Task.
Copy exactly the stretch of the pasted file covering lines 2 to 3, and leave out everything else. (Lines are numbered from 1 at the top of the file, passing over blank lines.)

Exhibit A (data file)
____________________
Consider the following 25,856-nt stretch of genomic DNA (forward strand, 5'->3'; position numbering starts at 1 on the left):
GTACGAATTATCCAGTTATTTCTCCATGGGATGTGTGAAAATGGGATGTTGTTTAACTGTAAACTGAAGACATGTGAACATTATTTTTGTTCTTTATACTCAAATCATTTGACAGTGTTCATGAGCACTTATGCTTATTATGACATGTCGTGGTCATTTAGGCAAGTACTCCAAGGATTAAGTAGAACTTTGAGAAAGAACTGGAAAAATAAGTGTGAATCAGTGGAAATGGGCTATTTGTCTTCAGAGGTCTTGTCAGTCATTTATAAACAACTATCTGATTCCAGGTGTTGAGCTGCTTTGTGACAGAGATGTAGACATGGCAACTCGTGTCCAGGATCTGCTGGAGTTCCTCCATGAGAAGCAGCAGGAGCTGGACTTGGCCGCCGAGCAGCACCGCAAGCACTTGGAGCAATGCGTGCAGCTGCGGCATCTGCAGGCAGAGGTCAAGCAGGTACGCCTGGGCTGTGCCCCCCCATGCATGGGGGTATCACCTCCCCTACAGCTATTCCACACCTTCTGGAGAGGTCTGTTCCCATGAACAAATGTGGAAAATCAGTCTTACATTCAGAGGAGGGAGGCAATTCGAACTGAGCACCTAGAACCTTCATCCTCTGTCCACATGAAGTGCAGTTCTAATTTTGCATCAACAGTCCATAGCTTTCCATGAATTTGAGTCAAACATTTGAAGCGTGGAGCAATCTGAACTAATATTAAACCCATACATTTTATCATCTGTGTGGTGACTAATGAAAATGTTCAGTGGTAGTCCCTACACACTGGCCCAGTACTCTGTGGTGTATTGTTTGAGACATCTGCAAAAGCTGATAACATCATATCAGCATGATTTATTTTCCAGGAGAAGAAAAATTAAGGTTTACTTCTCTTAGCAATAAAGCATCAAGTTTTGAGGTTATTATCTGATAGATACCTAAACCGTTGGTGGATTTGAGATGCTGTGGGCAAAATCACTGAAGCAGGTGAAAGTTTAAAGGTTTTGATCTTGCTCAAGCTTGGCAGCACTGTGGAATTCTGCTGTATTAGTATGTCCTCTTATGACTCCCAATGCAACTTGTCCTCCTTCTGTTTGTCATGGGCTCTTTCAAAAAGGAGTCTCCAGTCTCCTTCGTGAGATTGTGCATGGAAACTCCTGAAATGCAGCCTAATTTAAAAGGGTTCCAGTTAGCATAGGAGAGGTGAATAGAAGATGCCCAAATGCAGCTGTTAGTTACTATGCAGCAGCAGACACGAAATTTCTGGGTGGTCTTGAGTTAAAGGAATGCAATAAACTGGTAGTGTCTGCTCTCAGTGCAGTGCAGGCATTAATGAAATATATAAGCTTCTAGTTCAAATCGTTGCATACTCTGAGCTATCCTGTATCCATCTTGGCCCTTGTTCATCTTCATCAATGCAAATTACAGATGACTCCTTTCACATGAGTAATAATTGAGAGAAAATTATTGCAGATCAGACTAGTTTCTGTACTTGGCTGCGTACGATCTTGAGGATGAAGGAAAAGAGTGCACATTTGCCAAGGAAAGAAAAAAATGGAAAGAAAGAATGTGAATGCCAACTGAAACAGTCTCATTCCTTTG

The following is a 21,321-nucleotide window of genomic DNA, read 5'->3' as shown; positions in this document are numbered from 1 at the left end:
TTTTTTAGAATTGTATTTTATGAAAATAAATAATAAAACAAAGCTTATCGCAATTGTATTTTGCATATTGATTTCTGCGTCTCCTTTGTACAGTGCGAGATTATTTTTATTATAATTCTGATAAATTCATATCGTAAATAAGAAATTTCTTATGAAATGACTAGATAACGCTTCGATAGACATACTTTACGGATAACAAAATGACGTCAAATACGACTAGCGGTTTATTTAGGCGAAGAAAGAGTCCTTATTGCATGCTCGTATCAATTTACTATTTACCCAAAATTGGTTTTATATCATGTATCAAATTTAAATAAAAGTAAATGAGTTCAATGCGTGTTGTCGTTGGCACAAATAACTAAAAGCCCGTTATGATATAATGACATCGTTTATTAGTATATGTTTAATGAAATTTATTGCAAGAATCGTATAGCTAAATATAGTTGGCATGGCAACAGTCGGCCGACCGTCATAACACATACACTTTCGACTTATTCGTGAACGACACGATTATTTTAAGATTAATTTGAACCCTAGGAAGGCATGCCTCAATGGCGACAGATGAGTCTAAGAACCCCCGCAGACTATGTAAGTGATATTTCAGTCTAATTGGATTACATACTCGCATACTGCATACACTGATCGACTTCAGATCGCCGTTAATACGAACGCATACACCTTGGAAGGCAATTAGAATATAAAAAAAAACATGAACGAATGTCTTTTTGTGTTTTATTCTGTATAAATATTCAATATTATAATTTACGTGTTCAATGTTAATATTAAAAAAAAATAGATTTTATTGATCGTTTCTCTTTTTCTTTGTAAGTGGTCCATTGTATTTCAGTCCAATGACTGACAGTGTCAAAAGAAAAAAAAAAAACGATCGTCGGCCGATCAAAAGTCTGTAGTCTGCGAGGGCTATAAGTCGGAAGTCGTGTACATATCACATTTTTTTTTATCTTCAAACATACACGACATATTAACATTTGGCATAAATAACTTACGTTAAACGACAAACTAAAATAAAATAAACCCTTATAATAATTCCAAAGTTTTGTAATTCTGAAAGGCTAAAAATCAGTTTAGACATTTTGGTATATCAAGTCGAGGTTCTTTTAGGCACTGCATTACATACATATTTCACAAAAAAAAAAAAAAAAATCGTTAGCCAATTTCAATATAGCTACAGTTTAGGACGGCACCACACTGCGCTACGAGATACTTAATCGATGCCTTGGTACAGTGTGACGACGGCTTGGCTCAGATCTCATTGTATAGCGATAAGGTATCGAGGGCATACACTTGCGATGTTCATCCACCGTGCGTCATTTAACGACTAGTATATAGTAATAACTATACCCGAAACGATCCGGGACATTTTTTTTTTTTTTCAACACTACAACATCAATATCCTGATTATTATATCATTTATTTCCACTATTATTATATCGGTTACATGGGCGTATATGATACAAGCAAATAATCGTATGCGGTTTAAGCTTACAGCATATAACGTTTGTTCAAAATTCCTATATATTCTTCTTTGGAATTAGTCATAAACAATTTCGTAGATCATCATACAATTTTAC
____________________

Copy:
GTACGAATTATCCAGTTATTTCTCCATGGGATGTGTGAAAATGGGATGTTGTTTAACTGTAAACTGAAGACATGTGAACATTATTTTTGTTCTTTATACTCAAATCATTTGACAGTGTTCATGAGCACTTATGCTTATTATGACATGTCGTGGTCATTTAGGCAAGTACTCCAAGGATTAAGTAGAACTTTGAGAAAGAACTGGAAAAATAAGTGTGAATCAGTGGAAATGGGCTATTTGTCTTCAGAGGTCTTGTCAGTCATTTATAAACAACTATCTGATTCCAGGTGTTGAGCTGCTTTGTGACAGAGATGTAGACATGGCAACTCGTGTCCAGGATCTGCTGGAGTTCCTCCATGAGAAGCAGCAGGAGCTGGACTTGGCCGCCGAGCAGCACCGCAAGCACTTGGAGCAATGCGTGCAGCTGCGGCATCTGCAGGCAGAGGTCAAGCAGGTACGCCTGGGCTGTGCCCCCCCATGCATGGGGGTATCACCTCCCCTACAGCTATTCCACACCTTCTGGAGAGGTCTGTTCCCATGAACAAATGTGGAAAATCAGTCTTACATTCAGAGGAGGGAGGCAATTCGAACTGAGCACCTAGAACCTTCATCCTCTGTCCACATGAAGTGCAGTTCTAATTTTGCATCAACAGTCCATAGCTTTCCATGAATTTGAGTCAAACATTTGAAGCGTGGAGCAATCTGAACTAATATTAAACCCATACATTTTATCATCTGTGTGGTGACTAATGAAAATGTTCAGTGGTAGTCCCTACACACTGGCCCAGTACTCTGTGGTGTATTGTTTGAGACATCTGCAAAAGCTGATAACATCATATCAGCATGATTTATTTTCCAGGAGAAGAAAAATTAAGGTTTACTTCTCTTAGCAATAAAGCATCAAGTTTTGAGGTTATTATCTGATAGATACCTAAACCGTTGGTGGATTTGAGATGCTGTGGGCAAAATCACTGAAGCAGGTGAAAGTTTAAAGGTTTTGATCTTGCTCAAGCTTGGCAGCACTGTGGAATTCTGCTGTATTAGTATGTCCTCTTATGACTCCCAATGCAACTTGTCCTCCTTCTGTTTGTCATGGGCTCTTTCAAAAAGGAGTCTCCAGTCTCCTTCGTGAGATTGTGCATGGAAACTCCTGAAATGCAGCCTAATTTAAAAGGGTTCCAGTTAGCATAGGAGAGGTGAATAGAAGATGCCCAAATGCAGCTGTTAGTTACTATGCAGCAGCAGACACGAAATTTCTGGGTGGTCTTGAGTTAAAGGAATGCAATAAACTGGTAGTGTCTGCTCTCAGTGCAGTGCAGGCATTAATGAAATATATAAGCTTCTAGTTCAAATCGTTGCATACTCTGAGCTATCCTGTATCCATCTTGGCCCTTGTTCATCTTCATCAATGCAAATTACAGATGACTCCTTTCACATGAGTAATAATTGAGAGAAAATTATTGCAGATCAGACTAGTTTCTGTACTTGGCTGCGTACGATCTTGAGGATGAAGGAAAAGAGTGCACATTTGCCAAGGAAAGAAAAAAATGGAAAGAAAGAATGTGAATGCCAACTGAAACAGTCTCATTCCTTTG

The following is a 21,321-nucleotide window of genomic DNA, read 5'->3' as shown; positions in this document are numbered from 1 at the left end: